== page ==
Electronics have been allowed and even promoted in classrooms for the aid of student research and education. They are very helpful, when we are not distracted by them. With the rise of social media, adolescence are now on their phones more than ever before. This included in the classroom. Studies have been done revealing the affects many students face with the use of cell phones during class. Texting involves our visual and communicational attention. Important class information and focus is lost when cell phones are in use. According to Student College Journal (2012), the use of cellphones in class can impact attention, greatly reducing our retention of classroom material. An experiment was conducted at sterling college to evaluate the effects of texting in class. The students in the assimilated classroom had to watch a presentation followed by taking a quiz on the material (Froese et Al., 2012). The first group was told to text freely among each other while also trying to retain as much of the presentation information as they could (Froese et Al., 2012). The second group had no distraction of cell phones. The two groups were then switched to get the most accurate results. The study revealed the texting group ended up with a twenty-seven percent lower quiz score than the non-texters. (Froese et Al., 2012) Thus leading to the conclusion that conversational texting during class reduces visual and communicational attention. Many surveys and polls have been taken to try and help people realize the effects cell phones can have on our attention. Another study was done at Harvard University where a survey was given to six different universities to determine phone usage in class. The survey reported the students were using their phones on average of 11 times per day in class (Technology and Student Distraction n.d.). Another study showed that 92% of students reported using their phones to send text messages in class and 80% of them admitted knowing that cell phones decrease their ability to pay attention (Technology and Student Distraction n.d.).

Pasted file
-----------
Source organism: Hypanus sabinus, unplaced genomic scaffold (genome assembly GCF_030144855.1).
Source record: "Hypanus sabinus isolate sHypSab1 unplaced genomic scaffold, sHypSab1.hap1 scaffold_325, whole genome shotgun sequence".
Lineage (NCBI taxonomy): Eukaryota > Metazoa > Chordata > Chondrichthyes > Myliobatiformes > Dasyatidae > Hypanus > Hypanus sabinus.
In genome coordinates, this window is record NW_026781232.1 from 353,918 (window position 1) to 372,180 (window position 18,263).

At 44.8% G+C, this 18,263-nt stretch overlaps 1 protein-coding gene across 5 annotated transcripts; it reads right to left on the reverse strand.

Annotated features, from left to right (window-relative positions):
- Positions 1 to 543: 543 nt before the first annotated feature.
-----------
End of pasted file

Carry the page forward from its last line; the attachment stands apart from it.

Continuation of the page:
The excessive use of cell phones is fragmenting our attention during important cognitive tasks. There are many consequences to multitasking as it impairs full functions needed for the important tasks of driving and paying attention in class. By educating people on this knowledge, they will be able to use these devices in the responsible manner they were intended for.


Cite this paper

Divided Attention while Driving. (2022, Jun 08). Retrieved from https://samploon.com/divided-attention-while-driving/



How can I focus my attention while driving?
It can be difficult to focus your attention while driving, especially if you are tired or distracted. One way to help focus your attention is to take breaks often, and to avoid driving when you are tired or not feeling alert.
What are the four types of attention in driving?
The four types of attention in driving are visual, auditory, tactile, and olfactory.
What is an example of divided attention?
It can be difficult to carry on a conversation with someone while also trying to pay attention to what is happening around you. An example of divided attention would be trying to listen to music through headphones while also reading a book.
What is divided attention in driving?
When drivers perform simultaneously several tasks, they are placed in a divided attention situation . The secondary task draws the driver's attention away from the driving task and the driver has to divide its cognitive resources between driving and the secondary task.